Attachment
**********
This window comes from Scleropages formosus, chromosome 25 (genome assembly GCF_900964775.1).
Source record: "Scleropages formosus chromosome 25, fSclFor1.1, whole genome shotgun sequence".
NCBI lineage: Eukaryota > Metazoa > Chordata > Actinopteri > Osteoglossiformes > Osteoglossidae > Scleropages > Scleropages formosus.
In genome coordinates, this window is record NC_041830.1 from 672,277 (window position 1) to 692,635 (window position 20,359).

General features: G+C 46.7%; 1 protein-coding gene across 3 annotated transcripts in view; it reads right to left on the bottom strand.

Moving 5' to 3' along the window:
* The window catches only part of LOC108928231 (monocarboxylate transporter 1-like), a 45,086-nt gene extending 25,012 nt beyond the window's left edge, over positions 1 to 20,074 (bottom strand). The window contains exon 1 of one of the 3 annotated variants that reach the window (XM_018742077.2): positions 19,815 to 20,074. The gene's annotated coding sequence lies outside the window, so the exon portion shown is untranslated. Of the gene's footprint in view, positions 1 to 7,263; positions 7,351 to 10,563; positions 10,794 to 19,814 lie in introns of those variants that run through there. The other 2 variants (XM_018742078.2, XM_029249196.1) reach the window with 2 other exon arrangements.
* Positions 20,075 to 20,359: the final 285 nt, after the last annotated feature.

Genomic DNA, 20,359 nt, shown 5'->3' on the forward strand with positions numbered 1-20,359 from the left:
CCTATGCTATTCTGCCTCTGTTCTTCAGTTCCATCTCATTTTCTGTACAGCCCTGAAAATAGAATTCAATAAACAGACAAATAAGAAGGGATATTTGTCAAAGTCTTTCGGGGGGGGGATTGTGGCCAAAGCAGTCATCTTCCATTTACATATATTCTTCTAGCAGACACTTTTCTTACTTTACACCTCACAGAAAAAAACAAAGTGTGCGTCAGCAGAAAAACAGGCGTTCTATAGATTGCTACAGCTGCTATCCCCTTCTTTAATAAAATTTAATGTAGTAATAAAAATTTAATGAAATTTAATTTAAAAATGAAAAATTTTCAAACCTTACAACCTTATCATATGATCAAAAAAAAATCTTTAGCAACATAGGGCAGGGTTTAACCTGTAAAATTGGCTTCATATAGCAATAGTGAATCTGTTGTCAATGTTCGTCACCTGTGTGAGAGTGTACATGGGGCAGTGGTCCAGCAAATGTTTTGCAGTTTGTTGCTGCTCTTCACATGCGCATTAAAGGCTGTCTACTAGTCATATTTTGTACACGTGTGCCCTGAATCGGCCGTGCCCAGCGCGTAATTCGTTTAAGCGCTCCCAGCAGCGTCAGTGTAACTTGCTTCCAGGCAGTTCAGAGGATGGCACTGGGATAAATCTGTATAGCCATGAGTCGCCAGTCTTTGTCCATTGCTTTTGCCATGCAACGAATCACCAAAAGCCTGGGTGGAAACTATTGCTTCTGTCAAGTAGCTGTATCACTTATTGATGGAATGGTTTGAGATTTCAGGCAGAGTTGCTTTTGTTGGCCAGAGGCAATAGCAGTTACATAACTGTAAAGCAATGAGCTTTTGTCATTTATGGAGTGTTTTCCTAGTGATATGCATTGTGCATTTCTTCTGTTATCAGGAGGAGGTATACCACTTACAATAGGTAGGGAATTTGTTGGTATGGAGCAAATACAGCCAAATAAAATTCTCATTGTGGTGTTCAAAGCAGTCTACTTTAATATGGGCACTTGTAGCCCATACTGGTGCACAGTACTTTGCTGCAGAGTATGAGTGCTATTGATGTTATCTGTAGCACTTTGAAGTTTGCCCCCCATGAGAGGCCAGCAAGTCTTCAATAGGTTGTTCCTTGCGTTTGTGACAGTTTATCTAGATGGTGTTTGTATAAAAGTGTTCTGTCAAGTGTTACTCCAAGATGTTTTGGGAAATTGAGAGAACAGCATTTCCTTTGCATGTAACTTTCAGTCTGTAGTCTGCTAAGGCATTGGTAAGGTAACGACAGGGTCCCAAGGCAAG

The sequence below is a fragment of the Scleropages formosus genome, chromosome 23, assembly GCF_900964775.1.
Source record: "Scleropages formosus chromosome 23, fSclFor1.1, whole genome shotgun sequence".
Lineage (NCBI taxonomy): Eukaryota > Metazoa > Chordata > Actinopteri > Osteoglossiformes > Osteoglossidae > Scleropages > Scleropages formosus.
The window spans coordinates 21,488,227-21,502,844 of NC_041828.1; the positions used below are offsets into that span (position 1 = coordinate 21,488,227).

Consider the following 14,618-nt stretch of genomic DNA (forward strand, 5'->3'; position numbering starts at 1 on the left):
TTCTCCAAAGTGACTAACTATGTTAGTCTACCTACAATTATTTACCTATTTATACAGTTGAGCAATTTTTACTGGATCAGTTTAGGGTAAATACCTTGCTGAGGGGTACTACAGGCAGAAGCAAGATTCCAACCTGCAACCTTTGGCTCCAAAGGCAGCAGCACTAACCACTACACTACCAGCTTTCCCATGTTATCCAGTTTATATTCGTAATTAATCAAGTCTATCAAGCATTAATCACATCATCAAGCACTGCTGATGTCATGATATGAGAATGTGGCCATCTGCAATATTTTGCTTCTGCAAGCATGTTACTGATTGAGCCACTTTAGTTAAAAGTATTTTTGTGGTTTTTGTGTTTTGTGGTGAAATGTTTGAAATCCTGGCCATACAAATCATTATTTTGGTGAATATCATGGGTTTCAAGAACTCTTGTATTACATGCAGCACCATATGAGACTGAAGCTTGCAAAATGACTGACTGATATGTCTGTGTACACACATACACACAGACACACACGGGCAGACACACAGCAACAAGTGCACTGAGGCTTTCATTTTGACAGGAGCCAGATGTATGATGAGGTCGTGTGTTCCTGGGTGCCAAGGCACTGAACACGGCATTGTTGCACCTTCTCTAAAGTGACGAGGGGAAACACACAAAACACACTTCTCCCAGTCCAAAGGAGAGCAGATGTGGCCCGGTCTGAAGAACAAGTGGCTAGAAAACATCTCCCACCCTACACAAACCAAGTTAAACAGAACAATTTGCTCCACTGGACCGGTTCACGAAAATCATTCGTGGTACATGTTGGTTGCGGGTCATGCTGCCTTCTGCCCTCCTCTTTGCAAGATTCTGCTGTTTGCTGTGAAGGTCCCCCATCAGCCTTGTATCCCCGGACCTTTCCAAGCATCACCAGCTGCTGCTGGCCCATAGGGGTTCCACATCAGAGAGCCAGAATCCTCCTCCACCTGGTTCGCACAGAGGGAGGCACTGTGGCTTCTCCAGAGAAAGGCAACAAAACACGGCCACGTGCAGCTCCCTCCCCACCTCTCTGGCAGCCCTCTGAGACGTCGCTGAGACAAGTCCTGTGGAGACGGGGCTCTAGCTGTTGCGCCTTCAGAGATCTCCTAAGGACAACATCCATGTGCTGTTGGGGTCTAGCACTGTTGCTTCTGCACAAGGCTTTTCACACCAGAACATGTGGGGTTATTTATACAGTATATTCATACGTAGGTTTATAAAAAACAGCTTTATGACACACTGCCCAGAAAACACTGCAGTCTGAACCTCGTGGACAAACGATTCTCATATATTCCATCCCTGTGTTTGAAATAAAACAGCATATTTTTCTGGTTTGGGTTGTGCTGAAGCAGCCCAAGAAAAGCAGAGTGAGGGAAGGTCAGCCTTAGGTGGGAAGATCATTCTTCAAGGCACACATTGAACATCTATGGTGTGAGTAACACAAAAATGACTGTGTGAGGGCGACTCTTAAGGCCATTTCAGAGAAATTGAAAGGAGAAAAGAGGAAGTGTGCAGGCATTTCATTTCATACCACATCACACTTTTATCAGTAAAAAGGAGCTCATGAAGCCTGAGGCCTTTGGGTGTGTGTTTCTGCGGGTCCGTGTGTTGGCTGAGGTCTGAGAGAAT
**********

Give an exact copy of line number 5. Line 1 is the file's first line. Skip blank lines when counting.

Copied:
General features: G+C 46.7%; 1 protein-coding gene across 3 annotated transcripts in view; it reads right to left on the bottom strand.